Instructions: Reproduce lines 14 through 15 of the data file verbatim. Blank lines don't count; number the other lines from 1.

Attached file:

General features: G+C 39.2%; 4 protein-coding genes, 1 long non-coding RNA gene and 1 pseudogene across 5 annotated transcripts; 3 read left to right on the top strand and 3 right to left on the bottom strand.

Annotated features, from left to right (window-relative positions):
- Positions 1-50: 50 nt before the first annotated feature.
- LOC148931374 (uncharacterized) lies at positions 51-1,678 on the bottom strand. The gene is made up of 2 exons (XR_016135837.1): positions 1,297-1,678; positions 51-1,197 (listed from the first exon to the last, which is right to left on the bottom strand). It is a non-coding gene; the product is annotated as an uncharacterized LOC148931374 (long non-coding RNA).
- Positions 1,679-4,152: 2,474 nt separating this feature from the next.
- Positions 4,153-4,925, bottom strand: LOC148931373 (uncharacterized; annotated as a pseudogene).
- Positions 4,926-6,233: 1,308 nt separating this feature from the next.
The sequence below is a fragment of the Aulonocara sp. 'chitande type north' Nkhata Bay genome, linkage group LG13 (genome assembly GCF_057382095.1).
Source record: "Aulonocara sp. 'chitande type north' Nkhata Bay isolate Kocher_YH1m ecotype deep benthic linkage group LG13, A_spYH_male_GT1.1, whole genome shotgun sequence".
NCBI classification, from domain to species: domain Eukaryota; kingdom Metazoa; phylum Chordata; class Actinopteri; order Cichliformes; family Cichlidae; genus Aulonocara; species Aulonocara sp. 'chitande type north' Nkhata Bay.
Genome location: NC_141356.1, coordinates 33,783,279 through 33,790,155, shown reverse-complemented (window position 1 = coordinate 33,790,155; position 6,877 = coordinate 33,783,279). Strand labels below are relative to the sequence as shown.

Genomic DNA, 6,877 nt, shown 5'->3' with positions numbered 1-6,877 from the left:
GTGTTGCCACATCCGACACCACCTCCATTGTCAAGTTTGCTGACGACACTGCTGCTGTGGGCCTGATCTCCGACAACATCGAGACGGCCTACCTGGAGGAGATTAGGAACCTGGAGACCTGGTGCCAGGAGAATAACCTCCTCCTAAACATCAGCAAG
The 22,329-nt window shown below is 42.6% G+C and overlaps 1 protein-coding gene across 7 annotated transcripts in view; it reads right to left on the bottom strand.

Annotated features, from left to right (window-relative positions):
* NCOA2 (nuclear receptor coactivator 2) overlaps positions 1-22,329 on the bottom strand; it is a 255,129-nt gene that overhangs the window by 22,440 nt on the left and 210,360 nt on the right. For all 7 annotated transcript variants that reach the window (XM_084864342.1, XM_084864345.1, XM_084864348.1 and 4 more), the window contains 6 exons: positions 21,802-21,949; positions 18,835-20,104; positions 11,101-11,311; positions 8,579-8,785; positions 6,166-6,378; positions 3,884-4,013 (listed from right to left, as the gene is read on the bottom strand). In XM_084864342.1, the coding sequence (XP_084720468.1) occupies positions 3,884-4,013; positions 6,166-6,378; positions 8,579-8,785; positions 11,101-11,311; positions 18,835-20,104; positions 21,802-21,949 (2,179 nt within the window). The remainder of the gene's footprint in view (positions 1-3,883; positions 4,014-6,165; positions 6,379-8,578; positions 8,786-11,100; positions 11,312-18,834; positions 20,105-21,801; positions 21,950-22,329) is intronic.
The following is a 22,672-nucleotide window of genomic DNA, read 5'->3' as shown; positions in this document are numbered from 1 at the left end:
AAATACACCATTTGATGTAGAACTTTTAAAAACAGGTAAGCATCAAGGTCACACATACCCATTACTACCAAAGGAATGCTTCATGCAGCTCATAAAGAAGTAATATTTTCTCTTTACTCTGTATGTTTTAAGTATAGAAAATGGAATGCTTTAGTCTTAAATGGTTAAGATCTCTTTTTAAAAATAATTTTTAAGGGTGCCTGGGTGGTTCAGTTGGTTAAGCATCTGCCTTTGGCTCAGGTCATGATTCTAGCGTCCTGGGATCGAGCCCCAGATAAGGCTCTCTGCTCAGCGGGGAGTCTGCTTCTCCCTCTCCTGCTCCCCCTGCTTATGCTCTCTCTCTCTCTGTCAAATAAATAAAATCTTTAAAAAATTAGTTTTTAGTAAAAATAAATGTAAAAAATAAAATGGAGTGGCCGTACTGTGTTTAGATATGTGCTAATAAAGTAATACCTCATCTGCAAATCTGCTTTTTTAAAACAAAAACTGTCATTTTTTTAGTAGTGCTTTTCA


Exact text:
The 22,329-nt window shown below is 42.6% G+C and overlaps 1 protein-coding gene across 7 annotated transcripts in view; it reads right to left on the bottom strand.

Annotated features, from left to right (window-relative positions):